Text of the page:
Ode to the Online Centres

05 Jun 2019 | Written by Francesca Coleman


In April 2019 we began a sixth year of delivering the Future Digital Inclusion programme, funded by the Department for Education, supporting individuals to improve their basic digital skills.

The Future Digital Inclusion project is so successful because at its heart is support delivered by members of the Online Centres Network, trusted organisations in their communities that help individuals develop not only their digital skills but also their confidence, self-belief and ability to use digital to improve their lives.

Many centres use the Future Digital Inclusion programme as the starting point for a relationship which develops over time - learners may initially engage with their local centre to improve basic digital skills, but the relationship of trust and support which develops means that centres often help learners to progress further - going on to find employment, take up volunteering or engage in further learning.

In fact our Realist Evaluation of the programme has shown that 87% of those supported progress to different forms of further learning, including informal and formal education and training, while a full 39% have started a qualification three months after the initial point of engagement.

As the guardians of the Future Digital Inclusion programme we at Good Things Foundation can’t thank our Network enough for the very real difference they’re making to people’s lives. It’s their commitment and knowledge of their communities that really makes this programme tick.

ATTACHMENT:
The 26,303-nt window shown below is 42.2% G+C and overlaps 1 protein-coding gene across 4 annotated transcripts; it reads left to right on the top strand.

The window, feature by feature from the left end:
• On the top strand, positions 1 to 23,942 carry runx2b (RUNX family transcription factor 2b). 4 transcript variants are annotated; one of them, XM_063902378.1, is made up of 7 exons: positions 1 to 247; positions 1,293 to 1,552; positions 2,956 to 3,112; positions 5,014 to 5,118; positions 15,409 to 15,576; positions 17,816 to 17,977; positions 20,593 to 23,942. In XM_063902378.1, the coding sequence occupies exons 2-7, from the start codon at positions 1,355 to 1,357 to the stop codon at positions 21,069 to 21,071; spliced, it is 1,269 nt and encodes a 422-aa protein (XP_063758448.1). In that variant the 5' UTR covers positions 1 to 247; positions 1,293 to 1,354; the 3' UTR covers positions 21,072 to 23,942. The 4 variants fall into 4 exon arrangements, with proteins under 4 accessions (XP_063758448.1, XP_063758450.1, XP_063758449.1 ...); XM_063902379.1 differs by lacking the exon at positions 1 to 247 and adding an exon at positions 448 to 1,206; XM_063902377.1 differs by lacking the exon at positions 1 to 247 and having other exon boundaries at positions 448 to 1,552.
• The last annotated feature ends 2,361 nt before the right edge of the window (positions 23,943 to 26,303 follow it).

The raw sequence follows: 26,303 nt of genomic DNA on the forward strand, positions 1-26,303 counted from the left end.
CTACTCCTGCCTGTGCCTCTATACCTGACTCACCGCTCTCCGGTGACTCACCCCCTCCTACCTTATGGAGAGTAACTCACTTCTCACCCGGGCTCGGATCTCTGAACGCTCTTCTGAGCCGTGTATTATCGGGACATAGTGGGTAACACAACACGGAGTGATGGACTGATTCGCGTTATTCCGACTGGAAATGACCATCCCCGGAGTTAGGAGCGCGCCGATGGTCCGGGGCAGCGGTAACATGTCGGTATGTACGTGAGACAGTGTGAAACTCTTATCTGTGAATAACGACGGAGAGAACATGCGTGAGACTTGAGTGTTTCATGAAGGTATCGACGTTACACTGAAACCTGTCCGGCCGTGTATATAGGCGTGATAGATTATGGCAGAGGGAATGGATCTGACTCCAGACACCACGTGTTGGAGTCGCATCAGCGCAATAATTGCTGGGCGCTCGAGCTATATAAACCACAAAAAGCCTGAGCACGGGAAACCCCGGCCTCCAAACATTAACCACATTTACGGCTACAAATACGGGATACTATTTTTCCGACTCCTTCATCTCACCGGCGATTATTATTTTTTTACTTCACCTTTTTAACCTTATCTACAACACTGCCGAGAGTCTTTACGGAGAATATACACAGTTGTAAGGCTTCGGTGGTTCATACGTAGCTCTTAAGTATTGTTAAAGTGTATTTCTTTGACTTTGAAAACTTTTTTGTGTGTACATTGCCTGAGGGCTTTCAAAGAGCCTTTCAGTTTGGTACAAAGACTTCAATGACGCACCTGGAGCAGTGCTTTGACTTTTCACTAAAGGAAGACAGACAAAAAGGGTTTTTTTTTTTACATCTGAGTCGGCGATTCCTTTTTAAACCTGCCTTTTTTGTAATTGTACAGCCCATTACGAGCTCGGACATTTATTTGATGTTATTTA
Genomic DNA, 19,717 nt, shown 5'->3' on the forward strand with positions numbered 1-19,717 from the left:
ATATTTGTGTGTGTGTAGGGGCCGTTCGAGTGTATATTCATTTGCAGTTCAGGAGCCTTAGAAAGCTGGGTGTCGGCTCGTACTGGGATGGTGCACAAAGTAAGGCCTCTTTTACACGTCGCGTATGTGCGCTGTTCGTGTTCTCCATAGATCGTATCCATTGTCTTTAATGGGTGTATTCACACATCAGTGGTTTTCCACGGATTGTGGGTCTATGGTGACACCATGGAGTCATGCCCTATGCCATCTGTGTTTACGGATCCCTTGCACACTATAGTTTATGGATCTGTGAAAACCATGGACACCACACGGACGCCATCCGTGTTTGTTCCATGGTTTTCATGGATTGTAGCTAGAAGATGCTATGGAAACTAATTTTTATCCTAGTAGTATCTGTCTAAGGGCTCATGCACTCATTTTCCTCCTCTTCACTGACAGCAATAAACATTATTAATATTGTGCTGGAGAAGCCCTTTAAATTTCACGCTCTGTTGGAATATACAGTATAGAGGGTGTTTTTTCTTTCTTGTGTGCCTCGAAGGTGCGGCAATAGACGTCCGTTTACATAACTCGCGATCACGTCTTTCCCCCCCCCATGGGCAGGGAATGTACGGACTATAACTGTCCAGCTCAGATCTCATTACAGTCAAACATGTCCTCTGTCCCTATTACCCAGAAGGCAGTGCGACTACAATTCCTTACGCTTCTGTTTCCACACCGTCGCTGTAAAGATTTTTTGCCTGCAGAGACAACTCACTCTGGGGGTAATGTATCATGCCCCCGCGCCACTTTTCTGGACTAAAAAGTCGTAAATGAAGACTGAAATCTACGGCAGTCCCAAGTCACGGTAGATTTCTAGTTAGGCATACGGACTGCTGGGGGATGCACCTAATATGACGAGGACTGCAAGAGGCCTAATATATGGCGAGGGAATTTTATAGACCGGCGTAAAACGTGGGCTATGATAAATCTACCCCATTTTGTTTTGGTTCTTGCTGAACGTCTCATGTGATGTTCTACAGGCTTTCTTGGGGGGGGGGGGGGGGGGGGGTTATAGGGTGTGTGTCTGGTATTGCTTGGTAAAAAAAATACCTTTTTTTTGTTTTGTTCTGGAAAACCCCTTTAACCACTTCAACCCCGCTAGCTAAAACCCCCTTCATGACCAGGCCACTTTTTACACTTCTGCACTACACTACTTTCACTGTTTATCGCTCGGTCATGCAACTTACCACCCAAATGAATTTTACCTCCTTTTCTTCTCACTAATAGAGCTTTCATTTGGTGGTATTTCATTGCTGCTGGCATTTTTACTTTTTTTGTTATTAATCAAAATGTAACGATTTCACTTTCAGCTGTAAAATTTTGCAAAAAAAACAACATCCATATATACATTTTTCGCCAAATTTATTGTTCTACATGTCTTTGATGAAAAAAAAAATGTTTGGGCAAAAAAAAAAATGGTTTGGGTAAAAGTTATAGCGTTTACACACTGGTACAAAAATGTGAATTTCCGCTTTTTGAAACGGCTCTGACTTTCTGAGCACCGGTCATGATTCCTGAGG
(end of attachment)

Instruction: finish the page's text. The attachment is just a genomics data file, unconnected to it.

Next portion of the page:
During March and April we ran a series of workshops with members of the Network who are being funded to support thousands more individuals during the next year of the Future Digital Inclusion project. We wanted the workshops to be an opportunity to talk about the aim of the project and facilitate the sharing of best practice, but they were also a prime opportunity for us to continue to learn about the organisations in the Network, the environment they operate in and understand more about how their delivery models work.

These events highlighted to us just how vital these organisations are in their community, the variety of organisations we have delivering the project and the commonalities there are in their delivery, despite their differences.

Some take homes for us from the workshops:

  • Partnerships with other local services and organisations are key to engaging socially excluded adults who need to improve their digital skills. These can range from local GP surgeries and job centres to debt advice services or immigration support organisations.
  • The success and failure of partnerships for many Online Centres is often down to their key contacts. If a key person moves on often the relationship is adversely affected.
  • Online Centres offer digital skills support in a variety of ways to best suit their learners - one to one, group, peer learning. Taking a blended approach works best.
  • Digital skills are often only a small part of the solution - often a learner needs help with other primary issues such as their financial skills, language or confidence.
  • Some Online Centres are blessed with many volunteers, some find them hard to recruit and retain.
  • Digital exclusion isn’t going away - many organisations talked of the ongoing need for their support. And to an extent, it’s getting more complex.
  • The staff and volunteers at Online Centres will go the extra mile to help someone who is facing multiple barriers and/or in crisis. We never fail to leave an event with Online Centres inspired and in awe of the hard work and compassion we see across the Network.

In 2019 we’re aiming to support another 165,760 people to improve their basic digital skills through the Future Digital Inclusion project. One thing’s for sure - without the dedication and hard work of the Online Centres we wouldn’t be able to support so many people and help begin to bridge the digital divide.

Featured project

Future Digital Inclusion